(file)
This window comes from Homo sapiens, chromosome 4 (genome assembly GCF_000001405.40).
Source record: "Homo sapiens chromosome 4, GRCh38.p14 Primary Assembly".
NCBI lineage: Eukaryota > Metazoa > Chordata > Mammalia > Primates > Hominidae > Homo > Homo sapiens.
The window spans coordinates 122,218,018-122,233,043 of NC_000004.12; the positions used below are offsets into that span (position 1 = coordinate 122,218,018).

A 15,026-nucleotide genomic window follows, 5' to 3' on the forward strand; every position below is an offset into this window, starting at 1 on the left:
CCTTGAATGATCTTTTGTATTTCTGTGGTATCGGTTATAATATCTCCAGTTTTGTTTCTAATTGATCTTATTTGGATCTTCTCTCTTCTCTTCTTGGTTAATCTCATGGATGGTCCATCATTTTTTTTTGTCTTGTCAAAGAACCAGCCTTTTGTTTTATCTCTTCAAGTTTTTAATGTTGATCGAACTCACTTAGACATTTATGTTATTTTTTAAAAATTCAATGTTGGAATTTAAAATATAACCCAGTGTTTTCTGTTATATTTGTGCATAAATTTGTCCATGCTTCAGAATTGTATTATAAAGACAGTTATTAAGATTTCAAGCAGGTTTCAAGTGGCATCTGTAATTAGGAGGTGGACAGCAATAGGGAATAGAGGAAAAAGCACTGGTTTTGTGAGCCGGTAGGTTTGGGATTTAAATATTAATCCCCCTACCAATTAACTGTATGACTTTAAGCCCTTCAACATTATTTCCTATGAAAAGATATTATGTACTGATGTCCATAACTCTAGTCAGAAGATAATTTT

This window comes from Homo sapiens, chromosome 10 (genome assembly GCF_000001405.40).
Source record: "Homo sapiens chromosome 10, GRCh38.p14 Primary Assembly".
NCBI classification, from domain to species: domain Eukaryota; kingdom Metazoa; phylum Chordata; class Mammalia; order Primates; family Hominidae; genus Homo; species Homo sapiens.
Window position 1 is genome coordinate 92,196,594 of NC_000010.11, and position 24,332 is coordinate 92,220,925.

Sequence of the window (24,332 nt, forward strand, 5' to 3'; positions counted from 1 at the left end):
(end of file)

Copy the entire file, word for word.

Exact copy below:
This window comes from Homo sapiens, chromosome 4 (genome assembly GCF_000001405.40).
Source record: "Homo sapiens chromosome 4, GRCh38.p14 Primary Assembly".
NCBI lineage: Eukaryota > Metazoa > Chordata > Mammalia > Primates > Hominidae > Homo > Homo sapiens.
The window spans coordinates 122,218,018-122,233,043 of NC_000004.12; the positions used below are offsets into that span (position 1 = coordinate 122,218,018).

A 15,026-nucleotide genomic window follows, 5' to 3' on the forward strand; every position below is an offset into this window, starting at 1 on the left:
CCTTGAATGATCTTTTGTATTTCTGTGGTATCGGTTATAATATCTCCAGTTTTGTTTCTAATTGATCTTATTTGGATCTTCTCTCTTCTCTTCTTGGTTAATCTCATGGATGGTCCATCATTTTTTTTTGTCTTGTCAAAGAACCAGCCTTTTGTTTTATCTCTTCAAGTTTTTAATGTTGATCGAACTCACTTAGACATTTATGTTATTTTTTAAAAATTCAATGTTGGAATTTAAAATATAACCCAGTGTTTTCTGTTATATTTGTGCATAAATTTGTCCATGCTTCAGAATTGTATTATAAAGACAGTTATTAAGATTTCAAGCAGGTTTCAAGTGGCATCTGTAATTAGGAGGTGGACAGCAATAGGGAATAGAGGAAAAAGCACTGGTTTTGTGAGCCGGTAGGTTTGGGATTTAAATATTAATCCCCCTACCAATTAACTGTATGACTTTAAGCCCTTCAACATTATTTCCTATGAAAAGATATTATGTACTGATGTCCATAACTCTAGTCAGAAGATAATTTT

This window comes from Homo sapiens, chromosome 10 (genome assembly GCF_000001405.40).
Source record: "Homo sapiens chromosome 10, GRCh38.p14 Primary Assembly".
NCBI classification, from domain to species: domain Eukaryota; kingdom Metazoa; phylum Chordata; class Mammalia; order Primates; family Hominidae; genus Homo; species Homo sapiens.
Window position 1 is genome coordinate 92,196,594 of NC_000010.11, and position 24,332 is coordinate 92,220,925.

Sequence of the window (24,332 nt, forward strand, 5' to 3'; positions counted from 1 at the left end):